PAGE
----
The yen eased on Friday as CPI figures were released as expected and investors became cautious with the oncoming snap polls in October that would challenge Prime Minister Shinzo Abe.
In Japan, household spending rose 0.2%. The results beat the fall of 0.2% seen in the month of August and up 0.6% this year, below the expected 0.6% gain. The CPI of the country for August rose 0.7% as expected this year for national CPI.
USD/JPY traded at 112.58, up 0.25%, while AUD/USD fell 0.10% to 0.7848. The trade between EUR/USD fell 0.03% to 1.1784.
Japanese Prime Minister Shinzo Abe called for a snap election as the main opposition Democratic Party led by Yuriko Koike, Tokyo’s popular governor, gave it support behind a fledging party in the Oct. 22 vote. Abe now faces defections from his LDP party ahead of polls and opposition-minded voters.
Similar to the possible outcome of the snap election, the euro has struggled this week after the German election’s unexpected outcome.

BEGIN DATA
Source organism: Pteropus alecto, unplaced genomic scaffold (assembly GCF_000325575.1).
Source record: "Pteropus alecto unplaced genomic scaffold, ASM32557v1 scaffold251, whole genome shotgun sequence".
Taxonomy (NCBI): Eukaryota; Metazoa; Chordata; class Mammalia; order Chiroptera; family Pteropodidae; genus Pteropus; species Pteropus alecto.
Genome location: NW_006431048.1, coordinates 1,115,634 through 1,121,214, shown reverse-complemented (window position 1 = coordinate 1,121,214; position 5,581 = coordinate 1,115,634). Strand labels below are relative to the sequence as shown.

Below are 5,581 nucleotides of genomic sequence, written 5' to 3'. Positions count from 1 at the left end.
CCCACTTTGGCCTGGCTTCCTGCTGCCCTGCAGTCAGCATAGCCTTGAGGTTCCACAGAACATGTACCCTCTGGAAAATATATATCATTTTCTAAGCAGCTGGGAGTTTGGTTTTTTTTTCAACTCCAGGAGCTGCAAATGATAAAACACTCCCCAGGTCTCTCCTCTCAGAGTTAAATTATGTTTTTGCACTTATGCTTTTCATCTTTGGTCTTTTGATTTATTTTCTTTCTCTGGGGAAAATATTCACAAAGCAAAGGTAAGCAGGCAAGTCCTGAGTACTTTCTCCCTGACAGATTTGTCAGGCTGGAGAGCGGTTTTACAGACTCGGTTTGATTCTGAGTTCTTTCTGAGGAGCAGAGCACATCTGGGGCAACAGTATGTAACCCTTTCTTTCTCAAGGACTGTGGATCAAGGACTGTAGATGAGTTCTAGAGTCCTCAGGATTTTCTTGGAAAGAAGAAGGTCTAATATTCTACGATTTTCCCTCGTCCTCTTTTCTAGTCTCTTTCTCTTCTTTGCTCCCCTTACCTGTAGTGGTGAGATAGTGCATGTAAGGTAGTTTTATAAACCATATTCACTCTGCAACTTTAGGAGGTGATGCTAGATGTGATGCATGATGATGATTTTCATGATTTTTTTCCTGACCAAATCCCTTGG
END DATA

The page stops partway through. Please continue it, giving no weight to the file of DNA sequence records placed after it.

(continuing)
The dollar’s gains against a basket of currencies are more pronounced in comparison with the local currency which has worsened in recent days. The yen stood at ¥112.82 with the dollar after hitting a three-month high of ¥113.26 yesterday.
Strategists noted a change in leadership in Japan could affect the yen and risk appetite.
Labor Market Adjustment
The dollar fell earlier this week before it rose on Thursday as weakness in the labor market offset data shows the U.S. economy growing in the second quarter faster than the expected pace.
The labor market report showed the rising number of Americans filing for unemployment benefits as unemployment came in steady at 2.8% and retail sales increased 1.7% which is below the 2.6% increase seen this year.
The U.S. Department of labor released a report on Thursday imposing that the initial jobless claims increased 12,000 to a seasonally attuned 272,000 for the week until Sept. 23.
The reports came hours ahead of speeches by Fed officials Stanley Fischer and Esther George. The continued interest rate increases was pointed out by George to be the best way to ensure the current economic recovery remains on track.
“Further gradual adjustment in short-term interest rates based on an economy growing above trend … will be important if we want to continue this long expansion,” George stated.
The decline in the greenback made Sterling and the euro as the main beneficiaries. The euro rose for the first time in three days, pairing recent losses.
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